The Speech from 35,000 Feet

by Steven F. Hayward

I took in Obama’s Inaugural Address in an unusual venue–on a fully packed JetBlue flight from Florida, landing at Dulles just a few minutes after Obama finished. Is it “postmodern” to take off on a plane flight with one president, and land with another, or is that just the humdrum of American politics in action, and therefore another reason to celebrate the durability of our democracy? In any event, as JetBlue customers know, every seat has a video screen, and on a trip to the rear cabin loo I only saw one adult who was not tuned in; he was watching the Food Network. (My kids watched Cartoon Network.) About half the passengers seemed to be turned in to the Fox News channel, for what it’s worth.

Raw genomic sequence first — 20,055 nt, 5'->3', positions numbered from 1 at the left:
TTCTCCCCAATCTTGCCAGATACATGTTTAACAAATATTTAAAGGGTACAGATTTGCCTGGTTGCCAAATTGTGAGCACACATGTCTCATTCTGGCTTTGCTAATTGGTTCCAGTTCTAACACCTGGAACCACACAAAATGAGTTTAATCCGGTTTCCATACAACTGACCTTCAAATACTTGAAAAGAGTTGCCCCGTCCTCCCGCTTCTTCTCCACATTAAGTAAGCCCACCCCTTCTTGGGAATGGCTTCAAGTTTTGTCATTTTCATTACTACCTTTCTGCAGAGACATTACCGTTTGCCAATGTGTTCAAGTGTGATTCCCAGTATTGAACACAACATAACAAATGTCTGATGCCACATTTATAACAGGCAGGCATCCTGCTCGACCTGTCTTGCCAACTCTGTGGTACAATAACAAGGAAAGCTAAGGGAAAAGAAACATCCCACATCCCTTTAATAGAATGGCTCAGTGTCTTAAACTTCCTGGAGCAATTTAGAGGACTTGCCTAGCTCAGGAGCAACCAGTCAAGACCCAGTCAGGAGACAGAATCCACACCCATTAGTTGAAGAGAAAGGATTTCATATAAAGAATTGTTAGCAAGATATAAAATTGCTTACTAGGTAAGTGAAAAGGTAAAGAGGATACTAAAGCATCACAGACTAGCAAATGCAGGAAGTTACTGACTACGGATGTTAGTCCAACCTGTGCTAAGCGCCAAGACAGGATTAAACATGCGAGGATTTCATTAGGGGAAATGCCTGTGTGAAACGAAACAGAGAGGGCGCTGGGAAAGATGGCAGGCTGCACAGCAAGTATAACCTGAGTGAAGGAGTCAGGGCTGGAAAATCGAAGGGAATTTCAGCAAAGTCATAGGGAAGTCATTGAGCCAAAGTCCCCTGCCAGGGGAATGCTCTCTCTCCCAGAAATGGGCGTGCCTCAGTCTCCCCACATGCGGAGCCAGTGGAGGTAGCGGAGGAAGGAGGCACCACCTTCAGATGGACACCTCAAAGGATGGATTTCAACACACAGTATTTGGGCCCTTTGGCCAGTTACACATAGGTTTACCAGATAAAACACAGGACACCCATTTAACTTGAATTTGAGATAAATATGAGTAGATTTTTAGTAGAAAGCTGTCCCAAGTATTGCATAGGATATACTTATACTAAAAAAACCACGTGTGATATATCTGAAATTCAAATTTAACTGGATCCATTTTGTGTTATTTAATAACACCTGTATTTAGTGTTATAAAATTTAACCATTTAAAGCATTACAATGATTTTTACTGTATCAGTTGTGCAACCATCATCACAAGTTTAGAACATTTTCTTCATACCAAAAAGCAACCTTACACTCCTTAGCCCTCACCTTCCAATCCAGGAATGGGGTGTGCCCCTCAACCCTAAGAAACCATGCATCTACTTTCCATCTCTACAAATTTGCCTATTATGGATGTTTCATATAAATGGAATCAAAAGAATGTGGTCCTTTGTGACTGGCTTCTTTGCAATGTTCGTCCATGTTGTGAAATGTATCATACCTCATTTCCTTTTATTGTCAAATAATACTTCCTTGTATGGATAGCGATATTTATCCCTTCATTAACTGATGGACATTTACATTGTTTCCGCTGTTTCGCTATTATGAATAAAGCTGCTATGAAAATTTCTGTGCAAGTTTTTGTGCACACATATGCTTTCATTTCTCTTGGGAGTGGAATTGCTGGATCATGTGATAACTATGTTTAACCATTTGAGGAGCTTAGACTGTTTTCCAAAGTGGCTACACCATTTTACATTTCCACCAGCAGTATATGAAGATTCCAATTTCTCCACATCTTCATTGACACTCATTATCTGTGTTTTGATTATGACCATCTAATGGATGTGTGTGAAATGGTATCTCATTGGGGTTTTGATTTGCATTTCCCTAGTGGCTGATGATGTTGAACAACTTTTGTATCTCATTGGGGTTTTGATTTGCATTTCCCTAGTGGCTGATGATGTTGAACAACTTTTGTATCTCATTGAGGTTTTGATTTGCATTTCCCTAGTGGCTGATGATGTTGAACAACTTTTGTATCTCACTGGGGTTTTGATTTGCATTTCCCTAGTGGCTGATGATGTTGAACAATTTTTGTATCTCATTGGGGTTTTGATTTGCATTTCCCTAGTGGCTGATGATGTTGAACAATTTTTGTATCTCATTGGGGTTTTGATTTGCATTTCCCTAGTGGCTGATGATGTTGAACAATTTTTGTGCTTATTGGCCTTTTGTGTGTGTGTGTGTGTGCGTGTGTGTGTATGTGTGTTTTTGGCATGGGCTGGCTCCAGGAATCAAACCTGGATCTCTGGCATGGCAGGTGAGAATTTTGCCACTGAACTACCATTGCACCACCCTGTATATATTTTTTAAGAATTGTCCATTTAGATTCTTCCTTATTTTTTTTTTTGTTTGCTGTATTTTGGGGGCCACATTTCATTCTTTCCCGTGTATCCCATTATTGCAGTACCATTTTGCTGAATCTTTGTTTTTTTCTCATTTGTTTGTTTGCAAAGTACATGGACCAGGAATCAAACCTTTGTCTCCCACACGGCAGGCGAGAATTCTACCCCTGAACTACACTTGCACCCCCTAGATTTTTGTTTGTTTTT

I thought the speech was in many ways a combination of Reagan and Clinton, conveying more continuity than audacity. Above all, we still don’t know what we’re getting from this guy. Obama might be said to have implicitly repudiated some of his past radical sympathies, yet have also been generic enough to preserve his latitude to govern as far to the left as he can get away with. That’s the trouble with the platitudinous character inaugural speeches have taken on over the decades. As momentous as these occasion are, we should probably resist the temptation to waterboard the text until it confesses all its secrets. Let’s see what his deeds are.

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